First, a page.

Due Process Rights, Data Privacy and Other Student Rights

Q&A: Identification of Parent for Participation in Special Education Planning for a Child with a Disability

The Minnesota Department of Education (MDE), Division of Compliance and Monitoring, has developed this document to address questions raised by parents and school districts regarding identification of a parent to participate in special education planning for a child with a disability. The intention of this document is to provide helpful, general information to the public. It does not constitute legal advice nor is it a substitute for consulting with a licensed attorney. The information below should not be relied upon as a comprehensive or definitive response to your specific legal situation. This document may not include a complete rendition of applicable state and federal law.

Question 1: Who is considered a parent of a child with a disability?

Answer: A parent under the Individuals with Disabilities Education Act (IDEA) is defined as follows:

1. A biological or adoptive parent;
2. A foster parent, unless precluded under state law;
3. A relative or other individual acting in place of a biological/adoptive parent, with whom the child lives, or an individual who is legally responsible for the child’s welfare;
4. A guardian who is generally authorized to act as the child’s parent, or authorized to make educational decisions for the child. If the child is a ward of the state, the state is not considered a parent under IDEA; or
5. A surrogate parent appointed under Title 34, section 300.519, of the Code of Federal Regulations.

If more than one person meets the definition of a parent and attempts to act as the parent for special education purposes, then the biological or adoptive parent is presumed to be the parent under IDEA. However, if a judicial decree or order identifies a specific person or persons to act as the parent of the child or to make educational decisions on behalf of that child, then that person or persons would be considered the parent under IDEA.

Authority: 34 C.F.R. § 300.30(a) and 34 C.F.R. § 300.30(b).

Question 2: Under federal law, when would a surrogate parent be appointed to act as the parent under IDEA?

Answer: Under federal law, a school district is responsible to assign an individual to act as a surrogate parent to ensure that the rights of a child with a disability are protected under the following conditions:

1. No parent as defined in Title 34, section 300.30, of the Code of Federal Regulations can be identified;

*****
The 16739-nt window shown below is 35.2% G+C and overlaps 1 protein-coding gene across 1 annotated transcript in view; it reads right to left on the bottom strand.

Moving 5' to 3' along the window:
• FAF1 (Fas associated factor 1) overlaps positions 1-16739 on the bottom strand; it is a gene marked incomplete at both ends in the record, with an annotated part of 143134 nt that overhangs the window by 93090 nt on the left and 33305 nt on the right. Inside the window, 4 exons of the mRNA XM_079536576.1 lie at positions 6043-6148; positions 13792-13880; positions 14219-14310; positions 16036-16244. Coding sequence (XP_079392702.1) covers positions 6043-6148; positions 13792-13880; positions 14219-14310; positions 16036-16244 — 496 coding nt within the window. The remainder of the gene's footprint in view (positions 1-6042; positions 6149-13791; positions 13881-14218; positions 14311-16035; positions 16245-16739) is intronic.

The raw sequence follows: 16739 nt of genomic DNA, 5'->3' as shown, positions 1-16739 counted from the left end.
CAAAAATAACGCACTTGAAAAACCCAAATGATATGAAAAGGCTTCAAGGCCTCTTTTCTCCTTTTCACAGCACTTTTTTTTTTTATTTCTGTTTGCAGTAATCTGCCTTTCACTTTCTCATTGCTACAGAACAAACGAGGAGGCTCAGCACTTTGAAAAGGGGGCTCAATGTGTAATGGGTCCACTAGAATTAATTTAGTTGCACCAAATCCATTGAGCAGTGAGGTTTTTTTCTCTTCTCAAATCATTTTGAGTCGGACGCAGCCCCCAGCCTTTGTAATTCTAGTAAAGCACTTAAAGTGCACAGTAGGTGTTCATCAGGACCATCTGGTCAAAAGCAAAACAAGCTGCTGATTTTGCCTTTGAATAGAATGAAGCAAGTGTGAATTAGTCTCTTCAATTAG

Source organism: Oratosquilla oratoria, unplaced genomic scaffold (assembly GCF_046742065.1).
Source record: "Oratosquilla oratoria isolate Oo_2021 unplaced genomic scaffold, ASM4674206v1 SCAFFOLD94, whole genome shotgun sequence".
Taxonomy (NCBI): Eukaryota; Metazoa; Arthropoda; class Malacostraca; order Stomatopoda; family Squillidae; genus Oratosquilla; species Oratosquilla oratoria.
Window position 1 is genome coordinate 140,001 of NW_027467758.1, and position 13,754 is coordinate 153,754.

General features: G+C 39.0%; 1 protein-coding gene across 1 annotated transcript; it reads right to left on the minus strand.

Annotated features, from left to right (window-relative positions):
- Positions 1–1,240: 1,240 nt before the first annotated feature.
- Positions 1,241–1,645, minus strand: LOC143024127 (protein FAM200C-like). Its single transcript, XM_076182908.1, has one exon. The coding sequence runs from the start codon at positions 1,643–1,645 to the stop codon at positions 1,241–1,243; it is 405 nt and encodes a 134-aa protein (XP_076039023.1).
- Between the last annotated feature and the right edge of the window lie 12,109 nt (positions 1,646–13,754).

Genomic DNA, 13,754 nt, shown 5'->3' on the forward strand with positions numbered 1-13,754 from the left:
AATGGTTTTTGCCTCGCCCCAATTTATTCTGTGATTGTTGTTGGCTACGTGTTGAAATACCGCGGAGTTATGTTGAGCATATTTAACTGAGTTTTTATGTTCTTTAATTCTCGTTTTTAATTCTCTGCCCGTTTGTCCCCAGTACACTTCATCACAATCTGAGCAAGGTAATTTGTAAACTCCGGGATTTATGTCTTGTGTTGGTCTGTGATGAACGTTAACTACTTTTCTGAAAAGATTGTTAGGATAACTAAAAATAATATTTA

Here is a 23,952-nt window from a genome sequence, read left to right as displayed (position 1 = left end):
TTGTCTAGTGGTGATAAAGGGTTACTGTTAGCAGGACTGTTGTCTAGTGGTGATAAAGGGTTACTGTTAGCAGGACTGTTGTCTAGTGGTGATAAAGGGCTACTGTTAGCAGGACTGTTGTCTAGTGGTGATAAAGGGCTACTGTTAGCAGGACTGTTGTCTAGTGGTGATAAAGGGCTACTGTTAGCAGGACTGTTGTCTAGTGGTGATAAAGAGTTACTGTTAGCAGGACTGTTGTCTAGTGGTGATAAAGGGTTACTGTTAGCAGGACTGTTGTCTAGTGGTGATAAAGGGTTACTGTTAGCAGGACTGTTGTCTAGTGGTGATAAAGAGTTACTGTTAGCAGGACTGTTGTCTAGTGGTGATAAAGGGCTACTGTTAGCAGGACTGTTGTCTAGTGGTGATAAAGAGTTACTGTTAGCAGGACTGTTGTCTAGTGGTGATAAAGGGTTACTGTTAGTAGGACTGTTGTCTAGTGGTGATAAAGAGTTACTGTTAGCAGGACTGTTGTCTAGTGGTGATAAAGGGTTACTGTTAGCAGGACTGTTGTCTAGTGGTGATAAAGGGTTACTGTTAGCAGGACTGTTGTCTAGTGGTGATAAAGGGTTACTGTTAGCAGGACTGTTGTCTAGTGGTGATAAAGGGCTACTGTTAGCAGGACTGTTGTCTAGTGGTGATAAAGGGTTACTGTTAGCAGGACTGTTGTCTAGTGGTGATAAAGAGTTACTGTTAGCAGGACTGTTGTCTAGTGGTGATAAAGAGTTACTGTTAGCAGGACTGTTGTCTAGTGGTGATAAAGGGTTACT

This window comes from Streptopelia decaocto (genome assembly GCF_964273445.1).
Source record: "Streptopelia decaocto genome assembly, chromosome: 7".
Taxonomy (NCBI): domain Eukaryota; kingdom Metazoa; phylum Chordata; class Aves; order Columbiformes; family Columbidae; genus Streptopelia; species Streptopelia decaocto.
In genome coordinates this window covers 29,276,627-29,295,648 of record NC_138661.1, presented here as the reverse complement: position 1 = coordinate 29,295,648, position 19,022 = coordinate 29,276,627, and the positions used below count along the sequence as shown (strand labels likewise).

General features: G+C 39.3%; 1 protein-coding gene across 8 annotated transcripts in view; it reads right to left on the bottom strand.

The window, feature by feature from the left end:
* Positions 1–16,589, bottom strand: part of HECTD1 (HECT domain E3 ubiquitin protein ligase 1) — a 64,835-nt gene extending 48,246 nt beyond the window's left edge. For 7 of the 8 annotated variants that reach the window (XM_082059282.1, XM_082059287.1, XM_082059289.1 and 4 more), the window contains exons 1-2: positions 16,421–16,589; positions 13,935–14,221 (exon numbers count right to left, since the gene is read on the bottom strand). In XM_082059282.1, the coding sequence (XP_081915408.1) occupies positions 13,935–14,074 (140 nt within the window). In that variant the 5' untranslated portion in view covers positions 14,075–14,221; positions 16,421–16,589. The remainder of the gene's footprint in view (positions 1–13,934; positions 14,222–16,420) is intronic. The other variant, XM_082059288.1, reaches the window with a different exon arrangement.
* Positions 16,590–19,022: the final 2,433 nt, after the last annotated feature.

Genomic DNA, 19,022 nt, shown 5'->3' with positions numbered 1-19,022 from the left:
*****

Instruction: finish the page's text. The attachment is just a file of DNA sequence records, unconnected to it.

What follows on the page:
2. The public agency, after reasonable efforts, cannot locate a parent;
3. The child is a ward of the state under the laws of that state; or
4. The child is an unaccompanied, homeless youth as defined in section 725(6) of the McKinney-Vento Homeless Assistance Act.

Authority: 34 C.F.R. § 300.519(a).

Question 3: Does any other entity have the authority to appoint an individual to act as a surrogate parent to ensure that the rights of a child with a disability are protected?

Answer: Yes. If a child with a disability is a ward of the State, a judge overseeing the child’s case may alternatively appoint the surrogate parent. The appointed surrogate parent must meet the requirements in Title 34, sections 300.519(d)(2)(1) and (e) of the Code of Federal Regulations. The appointed surrogate parent would then meet the definition of parent under Title 34, section 300.30(a)(5), of the Code of Federal Regulations.

Authority: 34 C.F.R. § 300.519(c), and 34 C.F.R. § 300.30(a)(5).

Question 4: Does state law address the appointment of a surrogate parent?

Answer: Yes. Under Minnesota law, a school district is also responsible to assign an individual to act as a surrogate parent when the child’s parent requests the appointment of a surrogate parent in writing. That request may be revoked in writing at any time.

Authority: Minn. R. 3525.2440.

Question 5: Under federal law, what are the duties of the school district in appointing a surrogate parent?

Answer: The duties of a school district include developing and implementing a process for determining whether a child needs a surrogate parent and assigning a surrogate parent to the child.

Authority: 34 C.F.R. § 300.519(b).

Question 5: Are there specific criteria a school district must follow when appointing a surrogate parent?

Answer: Yes. The school district’s selection of a surrogate parent is based upon state law. In addition, under federal law, the school district must ensure that the individual selected as a surrogate parent:

1. is not an employee of the state educational agency (SEA), the local educational agency (LEA), or any other agency that is involved in the education or care of the child;
2. has no personal or professional interest that conflicts with the interest of the child the surrogate parent represents; and
3. has knowledge and skills that ensure adequate representation of the child.

Authority: 34 C.F.R. § 300.519(d).

Question 6: Are there state laws related to the selection of a surrogate parent?

Answer: Yes. A school district must make reasonable efforts to locate the parent of a child with a disability. Reasonable efforts may be made through documented phone calls, letters, certified letters with return receipts, and visits to the parent’s last known address.